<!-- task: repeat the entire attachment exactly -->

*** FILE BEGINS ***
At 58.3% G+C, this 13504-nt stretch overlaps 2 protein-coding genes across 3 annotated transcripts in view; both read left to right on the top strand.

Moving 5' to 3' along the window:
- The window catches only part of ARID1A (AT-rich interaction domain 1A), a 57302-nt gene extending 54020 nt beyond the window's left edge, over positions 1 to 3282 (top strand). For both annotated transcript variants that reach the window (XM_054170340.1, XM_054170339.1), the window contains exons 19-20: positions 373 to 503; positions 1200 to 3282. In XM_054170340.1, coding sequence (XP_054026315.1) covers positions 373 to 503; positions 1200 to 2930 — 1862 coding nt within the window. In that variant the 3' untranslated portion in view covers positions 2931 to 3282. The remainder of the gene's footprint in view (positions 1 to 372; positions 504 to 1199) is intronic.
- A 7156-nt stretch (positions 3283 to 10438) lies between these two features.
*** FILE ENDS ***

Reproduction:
At 58.3% G+C, this 13504-nt stretch overlaps 2 protein-coding genes across 3 annotated transcripts in view; both read left to right on the top strand.

Moving 5' to 3' along the window:
- The window catches only part of ARID1A (AT-rich interaction domain 1A), a 57302-nt gene extending 54020 nt beyond the window's left edge, over positions 1 to 3282 (top strand). For both annotated transcript variants that reach the window (XM_054170340.1, XM_054170339.1), the window contains exons 19-20: positions 373 to 503; positions 1200 to 3282. In XM_054170340.1, coding sequence (XP_054026315.1) covers positions 373 to 503; positions 1200 to 2930 — 1862 coding nt within the window. In that variant the 3' untranslated portion in view covers positions 2931 to 3282. The remainder of the gene's footprint in view (positions 1 to 372; positions 504 to 1199) is intronic.
- A 7156-nt stretch (positions 3283 to 10438) lies between these two features.